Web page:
Here's a list of the most common sports injuries plus tips for injury-free exercises.
About one-fourth of all problems treated by orthopedic surgeons involve the knee, according to the American Academy of Orthopaedic Surgeons. Torn ligaments and cartilage are the bulk of the problems, but many knee ailments are lumped under the term "runner's knee," a loose heading for aches and pains involving the kneecap.
Runner's knee, which can strike cyclists, swimmers, basketball and volleyball players, step-aerobics fans, and runners, happens when the tendon below the kneecap becomes irritated from overuse or there is wear or arthritis under the kneecap. Sometimes, in knock-kneed people, leg muscles pull the kneecap out of the groove in which it normally slides up and down, causing painful grating on the cartilage. Flat-footedness also can cause kneecap displacement during exercise.
Note: Women are especially vulnerable to ligament injuries and other knee disorders. A study by Edward Wojtys, M.D., of the University of Michigan Medical School, found that female athletes had more knee laxity, less muscle strength and endurance, and different muscle reaction time than male athletes, even when strength was corrected for body weight. These factors have contributed to a large rise in women's knee injuries, two to eight times the level found in male athletes.
What longtime basketball, volleyball, soccer, or hockey player or runner hasn't twisted an ankle and torn a ligament or tendon? "In my practice, ankle sprains are the most common injury," says Dr. Maharam. Ankle sprains account for one in five sports-related injuries, reports the American Orthopaedic Foot and Ankle Society.
"Shinsplints" is a general term used to describe pain on the inner side of the middle third of the shinbone. Shinsplints can be caused by running or jumping on hard surfaces, wearing worn-out shoes, or increasing intensity too fast while training.
The shinbone is the attachment site for muscles used to help raise the arch of the foot. Insufficient arch support or too-tight calf muscles strain these arch-raising muscles and the attached tendons, causing mild to sharp pain. Shinsplints often occur in people who aren't used to exercise, says Robert Nirschl, M.D., of the Nirschl Orthopedic Clinic at Arlington Hospital in Arlington, Virginia.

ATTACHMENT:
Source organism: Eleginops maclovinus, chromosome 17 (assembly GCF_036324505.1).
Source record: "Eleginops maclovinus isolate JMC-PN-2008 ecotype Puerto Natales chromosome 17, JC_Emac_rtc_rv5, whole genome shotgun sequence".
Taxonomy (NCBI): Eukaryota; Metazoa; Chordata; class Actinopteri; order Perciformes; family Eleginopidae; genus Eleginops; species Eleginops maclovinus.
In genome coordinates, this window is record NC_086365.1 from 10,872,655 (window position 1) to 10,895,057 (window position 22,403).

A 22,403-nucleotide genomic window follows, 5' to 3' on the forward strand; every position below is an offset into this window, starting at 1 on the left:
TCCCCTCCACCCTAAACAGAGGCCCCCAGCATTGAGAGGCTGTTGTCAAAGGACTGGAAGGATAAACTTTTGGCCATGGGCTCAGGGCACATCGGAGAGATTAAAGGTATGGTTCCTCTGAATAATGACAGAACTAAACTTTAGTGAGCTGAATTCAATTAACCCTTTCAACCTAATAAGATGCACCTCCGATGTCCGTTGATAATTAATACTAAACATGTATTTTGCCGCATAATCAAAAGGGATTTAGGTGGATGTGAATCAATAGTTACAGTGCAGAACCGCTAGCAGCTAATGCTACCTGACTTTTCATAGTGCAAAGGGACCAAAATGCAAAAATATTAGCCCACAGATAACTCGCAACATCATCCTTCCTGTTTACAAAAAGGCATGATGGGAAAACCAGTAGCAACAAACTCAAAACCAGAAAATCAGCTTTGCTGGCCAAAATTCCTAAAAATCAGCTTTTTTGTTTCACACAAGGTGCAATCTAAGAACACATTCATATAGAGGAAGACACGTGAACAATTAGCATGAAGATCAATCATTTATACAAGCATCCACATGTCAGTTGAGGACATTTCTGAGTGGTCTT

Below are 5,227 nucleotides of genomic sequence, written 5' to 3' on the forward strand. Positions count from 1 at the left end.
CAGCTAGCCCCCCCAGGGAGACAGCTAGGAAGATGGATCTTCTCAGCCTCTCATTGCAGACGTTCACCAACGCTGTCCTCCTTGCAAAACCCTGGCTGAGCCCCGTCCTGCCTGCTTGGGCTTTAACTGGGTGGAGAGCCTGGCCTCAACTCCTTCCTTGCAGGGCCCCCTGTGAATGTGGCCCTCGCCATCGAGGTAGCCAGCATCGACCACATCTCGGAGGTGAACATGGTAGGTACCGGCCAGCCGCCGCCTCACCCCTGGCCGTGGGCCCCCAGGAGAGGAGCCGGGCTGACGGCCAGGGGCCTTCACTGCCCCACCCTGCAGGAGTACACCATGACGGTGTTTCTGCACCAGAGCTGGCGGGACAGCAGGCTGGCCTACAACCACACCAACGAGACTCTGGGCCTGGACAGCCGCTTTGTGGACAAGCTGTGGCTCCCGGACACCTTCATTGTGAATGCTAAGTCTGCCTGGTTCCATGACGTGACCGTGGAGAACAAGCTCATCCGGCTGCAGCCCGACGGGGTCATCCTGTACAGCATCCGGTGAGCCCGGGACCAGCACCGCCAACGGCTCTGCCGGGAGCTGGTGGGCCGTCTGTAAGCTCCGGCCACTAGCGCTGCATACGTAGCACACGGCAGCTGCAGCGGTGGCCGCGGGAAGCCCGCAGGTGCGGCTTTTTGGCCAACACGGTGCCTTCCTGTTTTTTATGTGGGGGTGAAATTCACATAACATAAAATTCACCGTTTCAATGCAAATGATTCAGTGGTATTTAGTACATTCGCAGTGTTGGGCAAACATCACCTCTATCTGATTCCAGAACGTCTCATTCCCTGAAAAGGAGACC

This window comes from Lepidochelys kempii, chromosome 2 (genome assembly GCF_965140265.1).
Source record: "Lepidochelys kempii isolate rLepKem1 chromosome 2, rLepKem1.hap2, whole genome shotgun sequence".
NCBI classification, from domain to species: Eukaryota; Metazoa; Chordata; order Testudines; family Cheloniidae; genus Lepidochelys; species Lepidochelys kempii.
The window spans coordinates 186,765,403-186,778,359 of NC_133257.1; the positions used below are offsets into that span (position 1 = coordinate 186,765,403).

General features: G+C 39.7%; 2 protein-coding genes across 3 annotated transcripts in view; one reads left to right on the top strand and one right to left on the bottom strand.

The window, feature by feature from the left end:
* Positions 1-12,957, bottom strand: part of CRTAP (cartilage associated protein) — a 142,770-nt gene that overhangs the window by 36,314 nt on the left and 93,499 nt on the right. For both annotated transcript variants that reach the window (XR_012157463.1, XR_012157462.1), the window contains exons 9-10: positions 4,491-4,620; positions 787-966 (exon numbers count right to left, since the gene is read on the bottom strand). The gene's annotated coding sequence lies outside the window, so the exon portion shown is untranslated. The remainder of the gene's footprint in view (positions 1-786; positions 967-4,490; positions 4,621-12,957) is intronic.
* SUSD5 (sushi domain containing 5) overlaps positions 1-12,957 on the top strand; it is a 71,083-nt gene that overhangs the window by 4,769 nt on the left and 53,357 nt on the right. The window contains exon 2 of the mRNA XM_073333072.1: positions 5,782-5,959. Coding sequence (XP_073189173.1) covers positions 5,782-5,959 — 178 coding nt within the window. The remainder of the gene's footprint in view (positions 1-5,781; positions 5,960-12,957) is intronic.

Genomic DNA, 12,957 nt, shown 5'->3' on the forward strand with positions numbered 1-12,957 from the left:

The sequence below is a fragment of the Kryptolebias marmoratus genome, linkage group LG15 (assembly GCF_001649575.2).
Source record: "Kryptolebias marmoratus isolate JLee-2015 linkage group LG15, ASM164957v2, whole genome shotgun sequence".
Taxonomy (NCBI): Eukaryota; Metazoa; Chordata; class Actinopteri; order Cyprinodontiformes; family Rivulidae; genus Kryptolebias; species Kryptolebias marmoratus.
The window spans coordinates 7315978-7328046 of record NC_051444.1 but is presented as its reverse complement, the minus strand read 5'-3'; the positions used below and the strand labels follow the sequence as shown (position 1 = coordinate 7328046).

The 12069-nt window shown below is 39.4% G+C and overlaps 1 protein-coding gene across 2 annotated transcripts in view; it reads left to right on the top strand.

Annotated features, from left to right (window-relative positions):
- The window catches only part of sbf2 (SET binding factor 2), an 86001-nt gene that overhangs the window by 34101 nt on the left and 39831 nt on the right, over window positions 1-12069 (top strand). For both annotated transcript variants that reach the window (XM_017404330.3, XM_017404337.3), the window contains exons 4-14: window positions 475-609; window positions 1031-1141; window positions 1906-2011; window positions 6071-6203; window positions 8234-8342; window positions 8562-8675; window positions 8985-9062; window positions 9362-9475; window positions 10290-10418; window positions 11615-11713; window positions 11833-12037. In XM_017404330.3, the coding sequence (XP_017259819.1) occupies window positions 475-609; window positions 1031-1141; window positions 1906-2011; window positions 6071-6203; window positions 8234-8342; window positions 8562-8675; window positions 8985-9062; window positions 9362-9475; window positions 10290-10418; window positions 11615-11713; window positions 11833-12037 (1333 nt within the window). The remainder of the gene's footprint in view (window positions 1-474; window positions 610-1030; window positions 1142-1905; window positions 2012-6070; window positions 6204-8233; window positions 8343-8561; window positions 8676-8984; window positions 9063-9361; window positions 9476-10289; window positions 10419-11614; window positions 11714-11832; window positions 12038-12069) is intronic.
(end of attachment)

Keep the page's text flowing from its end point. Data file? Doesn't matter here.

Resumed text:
While you can tear any muscle tissue during exercise, the most common pulls are to the hamstring, calf (especially in aging tennis players), and groin muscles. Most are caused by weakness, fatigue, inflexibility, or a hasty and improper warm-up.
The good news here is that low back pain is less prevalent among people who exercise regularly. It is a far more serious problem among overweight, sedentary people. Dr. DiNubile cites a study that showed fewer back problems among firefighters as they improved their aerobic fitness.
Low back pain, however, is always lurking around the corner for golfers, tennis players, cyclists, joggers, and baseball and softball players. One hurried warm-up before the first tee can bring any golfer to his or her knees with a backache.
Usually, the problem is the sudden overloading of muscles and ligaments that aren't warmed up or strong or flexible enough to withstand the activity. Back spasms, bulging discs, and sciatica (pain shooting down the leg from the lower back) are less common but more painful.
Runners may be surprised to know their low back pain is usually not related to the above causes. "The most common cause of low back pain in runners is a leg-length discrepancy," says Dr. Maharam, author of Backs in Motion. Repeated and jarring movement with one leg 1/4 inch longer than the other throws the back out of whack.
About 4 million people seek medical help each year for shoulder sprains, strains, and dislocations. Shoulder pain is common in sports that involve excessive overhead motion, such as swimming, tennis, weight training, volleyball, baseball, and softball. Early in the season, too many innings of softball can be hard on winter-softened shoulders.
Most shoulder problems are from overuse. The shoulder is a ball-and-socket joint held together by a group of muscles and tendons called the rotator cuff. Repeated use loosens the rotator cuff, and you feel stiffness, a lack of strength, and slipping in the shoulder, especially as you raise your arm overhead. Impingement is the pain caused by excessive rubbing of the rotator cuff on the top part of the shoulder blade.
When the tendons and muscles on the outside of your elbow are repeatedly overloaded in the backhand stroke in tennis, the result is a tendon degeneration called tennis elbow.
Golf elbow occurs when poor strokes result in jarring divots and when golfers try to "muscle the ball," says Dr. Nirschl, author of Arm Care. Golf elbow can occur on either elbow -- on the outside of the leading elbow (the left arm for right-handers) or the inside of the trailing elbow (the right arm).